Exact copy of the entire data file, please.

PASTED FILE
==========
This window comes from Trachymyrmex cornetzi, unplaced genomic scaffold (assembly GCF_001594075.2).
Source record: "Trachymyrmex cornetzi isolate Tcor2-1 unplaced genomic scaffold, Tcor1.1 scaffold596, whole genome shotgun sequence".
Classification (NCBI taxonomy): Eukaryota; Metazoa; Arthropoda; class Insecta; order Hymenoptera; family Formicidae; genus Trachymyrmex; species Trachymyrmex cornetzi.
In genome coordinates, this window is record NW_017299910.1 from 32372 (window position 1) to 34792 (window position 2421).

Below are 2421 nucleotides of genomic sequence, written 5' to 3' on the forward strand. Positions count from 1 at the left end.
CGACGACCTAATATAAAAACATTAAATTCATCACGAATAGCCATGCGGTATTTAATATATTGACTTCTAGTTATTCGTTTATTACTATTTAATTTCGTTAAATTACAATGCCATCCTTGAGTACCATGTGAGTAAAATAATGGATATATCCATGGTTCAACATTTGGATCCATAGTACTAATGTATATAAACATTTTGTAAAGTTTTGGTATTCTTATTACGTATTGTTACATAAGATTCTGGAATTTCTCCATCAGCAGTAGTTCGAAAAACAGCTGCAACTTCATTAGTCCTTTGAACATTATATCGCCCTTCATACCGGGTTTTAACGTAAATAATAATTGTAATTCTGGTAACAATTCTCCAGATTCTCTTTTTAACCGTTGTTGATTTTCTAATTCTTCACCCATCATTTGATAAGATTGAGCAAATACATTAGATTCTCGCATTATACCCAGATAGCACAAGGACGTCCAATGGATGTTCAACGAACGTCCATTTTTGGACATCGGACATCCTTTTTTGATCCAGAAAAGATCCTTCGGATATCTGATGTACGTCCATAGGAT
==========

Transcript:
This window comes from Trachymyrmex cornetzi, unplaced genomic scaffold (assembly GCF_001594075.2).
Source record: "Trachymyrmex cornetzi isolate Tcor2-1 unplaced genomic scaffold, Tcor1.1 scaffold596, whole genome shotgun sequence".
Classification (NCBI taxonomy): Eukaryota; Metazoa; Arthropoda; class Insecta; order Hymenoptera; family Formicidae; genus Trachymyrmex; species Trachymyrmex cornetzi.
In genome coordinates, this window is record NW_017299910.1 from 32372 (window position 1) to 34792 (window position 2421).

Below are 2421 nucleotides of genomic sequence, written 5' to 3' on the forward strand. Positions count from 1 at the left end.
CGACGACCTAATATAAAAACATTAAATTCATCACGAATAGCCATGCGGTATTTAATATATTGACTTCTAGTTATTCGTTTATTACTATTTAATTTCGTTAAATTACAATGCCATCCTTGAGTACCATGTGAGTAAAATAATGGATATATCCATGGTTCAACATTTGGATCCATAGTACTAATGTATATAAACATTTTGTAAAGTTTTGGTATTCTTATTACGTATTGTTACATAAGATTCTGGAATTTCTCCATCAGCAGTAGTTCGAAAAACAGCTGCAACTTCATTAGTCCTTTGAACATTATATCGCCCTTCATACCGGGTTTTAACGTAAATAATAATTGTAATTCTGGTAACAATTCTCCAGATTCTCTTTTTAACCGTTGTTGATTTTCTAATTCTTCACCCATCATTTGATAAGATTGAGCAAATACATTAGATTCTCGCATTATACCCAGATAGCACAAGGACGTCCAATGGATGTTCAACGAACGTCCATTTTTGGACATCGGACATCCTTTTTTGATCCAGAAAAGATCCTTCGGATATCTGATGTACGTCCATAGGAT